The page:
The Dubai-headquartered OSV operator announced an $818,000 net profit for the six months to June 30 – a 125% improvement on its $3.1m loss for the same period in 2015.
It is an eye-catching turnaround by any measure but particularly when taken in the context of the recent Swiber collapse in Singapore, the merger of Solstad and Rem Offshore in Norway and an increasing distress across the OSV sector including two key Topaz markets, the Arabian Gulf and West Africa.
Revenue for H1 softened to $149.5m, a 14.7% dip from $175.4m for the corresponding period and chiefly due to a tough second quarter of 2016 during which Topaz lost $700,000.
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However, with fleet utilisation of its Caspian Sea with Azerbaijan fleet running at 94% and the redeployment of four vessels from its MENA operations to the Caspian to pursue better rates, Topaz has achieved a 15.3% reduction in costs.
Against this, Topaz has taken the decision to put seven vessels in lay-up, five in MENA and two in Africa, as it rides out the market turbulence in the OSV sector.
The $350m deal signed in May to construct, supply and operate 15 vessels for a minimum period of three years to Chevron operated TengizChevroil (TCO) in Kazakhstan has Topaz ceo René Kofod-Olsen (pictured right) looking ahead with confidence. However, this won’t have a positive impact on current financials with the contracts not starting deployment till Q2 2018.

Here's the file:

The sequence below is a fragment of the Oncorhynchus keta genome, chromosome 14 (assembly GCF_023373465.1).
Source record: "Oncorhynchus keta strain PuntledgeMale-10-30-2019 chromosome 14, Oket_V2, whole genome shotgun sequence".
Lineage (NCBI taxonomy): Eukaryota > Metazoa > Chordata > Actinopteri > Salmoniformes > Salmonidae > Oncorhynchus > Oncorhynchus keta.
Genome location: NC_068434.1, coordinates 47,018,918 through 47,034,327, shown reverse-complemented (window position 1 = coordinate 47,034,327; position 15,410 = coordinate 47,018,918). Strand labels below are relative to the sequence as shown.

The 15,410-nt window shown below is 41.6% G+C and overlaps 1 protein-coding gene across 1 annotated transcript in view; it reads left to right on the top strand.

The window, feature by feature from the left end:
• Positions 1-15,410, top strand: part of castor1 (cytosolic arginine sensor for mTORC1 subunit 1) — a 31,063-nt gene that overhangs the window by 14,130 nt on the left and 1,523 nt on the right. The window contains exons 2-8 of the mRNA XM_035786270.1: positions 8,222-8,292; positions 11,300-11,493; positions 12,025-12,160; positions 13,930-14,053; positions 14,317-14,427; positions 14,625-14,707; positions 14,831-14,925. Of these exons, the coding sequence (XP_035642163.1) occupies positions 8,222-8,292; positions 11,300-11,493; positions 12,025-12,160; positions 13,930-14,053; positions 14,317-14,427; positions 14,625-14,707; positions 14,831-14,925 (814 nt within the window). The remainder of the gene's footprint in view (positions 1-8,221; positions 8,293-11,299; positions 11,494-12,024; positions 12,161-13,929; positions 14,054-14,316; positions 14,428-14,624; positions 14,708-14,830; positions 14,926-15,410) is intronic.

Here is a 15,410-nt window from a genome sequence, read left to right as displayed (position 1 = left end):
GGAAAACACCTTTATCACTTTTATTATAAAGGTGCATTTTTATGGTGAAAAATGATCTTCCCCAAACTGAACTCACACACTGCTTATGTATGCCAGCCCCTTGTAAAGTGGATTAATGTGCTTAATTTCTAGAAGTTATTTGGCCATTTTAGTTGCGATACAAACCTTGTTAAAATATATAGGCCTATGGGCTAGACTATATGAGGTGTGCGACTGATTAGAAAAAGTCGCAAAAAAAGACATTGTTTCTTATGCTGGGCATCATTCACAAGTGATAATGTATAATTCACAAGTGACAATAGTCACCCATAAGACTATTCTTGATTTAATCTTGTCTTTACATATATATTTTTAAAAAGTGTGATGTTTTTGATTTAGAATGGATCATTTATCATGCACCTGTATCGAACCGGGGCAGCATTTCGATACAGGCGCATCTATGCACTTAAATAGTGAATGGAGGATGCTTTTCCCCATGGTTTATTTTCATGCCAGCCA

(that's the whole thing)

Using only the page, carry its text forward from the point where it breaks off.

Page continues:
Coupled with a major 14-vessel BP contract signed in Q1, the TCO deal takes Topaz’s order backlog to $1.6bn, up 23% compared to H1 in 2015. The renewed lower rates on the BP contract saw a drop in $5.6m in revenues in the Capsian.
Further, another “TCO related contract award is expected in the third quarter worth an additional $150m”, Topaz says.
“Our ability to secure such significant and long-term contracts with world leaders in oil and gas underlines the competitiveness and operational reliability of our business,” Kofod-Olsen said.
“These are both agreements based on medium to long term engagements, which enhance our earnings visibility and our credit strength.”
Kofod-Olsen conceded the Topaz’s operations in the MENA and Africa regions had endured a challenging six months as the Mena market moves increasingly to spot rate contracts and clients reduced or delayed investment in the West Africa offshore market.
However, Topaz expects its Caspian and Azerbaijan fleets to continue delivering in the second half of 2016 in regions “where we generate the majority of our EBITDA”.
“As market demands change, we are responding dynamically by optimizing our vessel allocation and our cost structure. Our versatile fleet means that we have been able to redeploy vessels from lower utilization regions to regions where we can put assets to work for clients...we have mobilised four of our vessels from MENA to Russia to pursue long-term work.
“We expect the trading conditions for the rest of the year to continue being highly challenging. However, our major contract wins during the period demonstrate our continued ability to secure long-term work with reputable clients, capturing increasing value from this soft OSV market.”
The $350m TCO contract, which requires vessels able to navigate shallow river systems, has been awarded to Vard. The 15 vessels are scheduled to be deployed in the second quarter of 2018.
Topaz, a subsidiary of Renaissance Services SAOG, a publicly traded company on the Muscat Securities Market, operates a fleet of more than 90 OSVs serving the global energy industry with primary focus on the Caspian, Middle East, West Africa and Subsea operations in the North Sea and Gulf of Mexico.
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